Distribution of dark matter in galactic halos

Often dark matter around galaxies is referred to as a 'halo'. I've seen the galactic rotation curves, but I'm having trouble visualizing how the dark matter is distributed for a typical rotating galaxy.

I'm familiar with the expected relation $v \approx \frac{1}{\sqrt{r}}$ for the orbital speeds at distance $r$ from the center.

I simply cannot imagine what the distribution of additional gravitational sources should look like to make $v$ a constant (even ignoring the center).

Is there a function with respect to $r$ that can describe the distribution of dark matter in galactic halos?

Intuitively it seems at odds that adding more gravitational sources (anywhere) would increase the speeds of outer objects more so than inner objects; the reasoning for this is not clear to me.

Why / how does adding in additional sources of gravity allow for faster orbital velocities farther from the center of a galaxy?

• Just to clarify where I see the problem, don't really want to change the question - if we're not seeing a keplerian orbital speed distribution, why would adding mass change the expected curve? – Xeren Narcy Feb 27 '15 at 5:59
• >> Why / how does adding in additional sources of gravity allow for faster orbital velocities farther from the center of a galaxy? << This is explained by the en.wikipedia.org/wiki/Shell_theorem - only masses inside the shpere contribute to gravitational force, all masses outside the shell cancel out on average. – Yukterez Mar 2 '15 at 10:44
• I see... Thought this might be the case. However it then raises more questions about whether DM orbits the galactic center or not; if it doesn't I'd find it odd that it doesn't get sucked in, and if it does (being more abundant than regular matter) it ought to create orbiting 'clumps' provided it is orbiting in the same direction as regular matter. – Xeren Narcy Mar 2 '15 at 23:44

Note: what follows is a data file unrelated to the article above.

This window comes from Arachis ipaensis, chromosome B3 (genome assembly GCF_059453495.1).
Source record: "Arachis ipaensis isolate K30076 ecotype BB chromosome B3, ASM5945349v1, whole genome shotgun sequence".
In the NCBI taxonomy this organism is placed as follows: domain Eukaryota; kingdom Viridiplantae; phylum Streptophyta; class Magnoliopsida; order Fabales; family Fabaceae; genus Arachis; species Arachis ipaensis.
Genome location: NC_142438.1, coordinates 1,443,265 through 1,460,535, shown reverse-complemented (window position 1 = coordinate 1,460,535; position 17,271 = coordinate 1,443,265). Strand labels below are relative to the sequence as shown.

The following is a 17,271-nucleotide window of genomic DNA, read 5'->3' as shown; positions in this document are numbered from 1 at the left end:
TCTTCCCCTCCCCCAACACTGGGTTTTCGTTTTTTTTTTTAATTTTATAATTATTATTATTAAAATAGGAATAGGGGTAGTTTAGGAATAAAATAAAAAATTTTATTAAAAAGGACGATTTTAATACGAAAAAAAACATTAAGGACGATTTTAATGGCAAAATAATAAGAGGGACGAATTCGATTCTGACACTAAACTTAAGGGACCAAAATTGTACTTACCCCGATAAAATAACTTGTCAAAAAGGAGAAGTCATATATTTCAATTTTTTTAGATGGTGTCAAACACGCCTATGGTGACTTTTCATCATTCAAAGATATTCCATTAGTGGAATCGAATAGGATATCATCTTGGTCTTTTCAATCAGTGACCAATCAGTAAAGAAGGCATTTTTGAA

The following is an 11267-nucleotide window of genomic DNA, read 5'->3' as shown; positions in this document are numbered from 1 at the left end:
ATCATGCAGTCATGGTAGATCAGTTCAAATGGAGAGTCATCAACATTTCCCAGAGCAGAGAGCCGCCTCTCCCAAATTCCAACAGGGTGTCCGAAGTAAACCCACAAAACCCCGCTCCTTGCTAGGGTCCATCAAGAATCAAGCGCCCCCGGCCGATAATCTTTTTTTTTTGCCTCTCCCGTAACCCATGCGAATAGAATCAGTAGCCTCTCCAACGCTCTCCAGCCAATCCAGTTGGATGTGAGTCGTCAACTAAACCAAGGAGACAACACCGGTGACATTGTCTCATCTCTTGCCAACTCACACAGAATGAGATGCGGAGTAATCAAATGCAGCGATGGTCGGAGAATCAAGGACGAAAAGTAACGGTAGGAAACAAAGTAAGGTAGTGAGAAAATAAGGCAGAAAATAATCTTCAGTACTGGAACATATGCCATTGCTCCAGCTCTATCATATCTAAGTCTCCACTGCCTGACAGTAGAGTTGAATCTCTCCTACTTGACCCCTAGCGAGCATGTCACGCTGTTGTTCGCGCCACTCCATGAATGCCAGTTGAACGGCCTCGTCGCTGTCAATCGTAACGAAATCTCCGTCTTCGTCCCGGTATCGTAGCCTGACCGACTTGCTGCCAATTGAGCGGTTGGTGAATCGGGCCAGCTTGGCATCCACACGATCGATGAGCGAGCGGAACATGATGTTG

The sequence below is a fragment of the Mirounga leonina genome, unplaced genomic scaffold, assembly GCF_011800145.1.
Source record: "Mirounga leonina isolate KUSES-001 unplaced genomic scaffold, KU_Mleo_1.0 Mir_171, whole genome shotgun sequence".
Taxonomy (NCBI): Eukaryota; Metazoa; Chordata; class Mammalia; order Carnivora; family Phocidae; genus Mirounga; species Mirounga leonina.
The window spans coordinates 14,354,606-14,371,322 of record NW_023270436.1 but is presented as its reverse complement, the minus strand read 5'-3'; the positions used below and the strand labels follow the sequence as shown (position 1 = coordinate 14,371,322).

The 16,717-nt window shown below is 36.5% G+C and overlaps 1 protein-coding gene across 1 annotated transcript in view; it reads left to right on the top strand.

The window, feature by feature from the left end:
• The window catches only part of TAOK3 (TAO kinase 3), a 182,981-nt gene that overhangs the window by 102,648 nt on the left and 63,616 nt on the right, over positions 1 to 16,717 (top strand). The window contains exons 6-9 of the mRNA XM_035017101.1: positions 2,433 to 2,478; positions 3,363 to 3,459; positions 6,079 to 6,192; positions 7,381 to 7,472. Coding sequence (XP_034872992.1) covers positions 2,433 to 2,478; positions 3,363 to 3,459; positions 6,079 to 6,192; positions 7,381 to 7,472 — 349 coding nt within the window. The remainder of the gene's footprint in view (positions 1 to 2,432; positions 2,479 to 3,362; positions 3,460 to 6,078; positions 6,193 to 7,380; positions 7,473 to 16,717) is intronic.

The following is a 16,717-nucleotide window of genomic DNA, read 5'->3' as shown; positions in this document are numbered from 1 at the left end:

• Of course it orbits the center, otherwise it would indeed get sucked in. – Yukterez Mar 3 '15 at 0:12

Is there a function with respect to r that can describe the distribution of dark matter in galactic halos?

Yes, it is called the NFW-profile and it looks like this:

$$\rho_{(r)}=\frac{\rho_0}{\frac{r}{r_s}\left(1+\frac{r}{r_s}\right)^2}$$

where $\rho_{(r)}$ is the dark matter density inside the radius $r$, and $\rho_0$ and the scale-radius, $r_s$ are different for different galaxy types and sizes.

To integrate the mass inside the radius, $M_{(r)}$, you get

$$M_{(r)}=\int_0^{r} \{4\cdot \pi\cdot R^2\cdot \rho_{(R)}\} \, \text{d}R$$

The function for whole clusters is approximated by the function

$$M_{(r)}=4 \cdot \pi \cdot \delta \cdot \rho_c \cdot r_s^3 \int_0^{\frac{r}{r_s}} \frac{u^{2-\mu }}{\left(1+x^v\right)^{\lambda }} \, \text{d}x$$

where $\delta$ is the concentration parameter, $\mu$, $v$ and $\lambda$ some numerical values which may vary from cluster to cluster (for examples see this link) and $\rho_c$ is the critical density of the universe given by the equation

$$\rho_c = \frac{3 \cdot H_0^2}{8 \cdot \pi \cdot G} = 8.47\cdot 10^{-27} \, \text{kg}/\text{m}^3$$

with $H_0$ beeing the Hubble-constant and $G$ Newton's constant.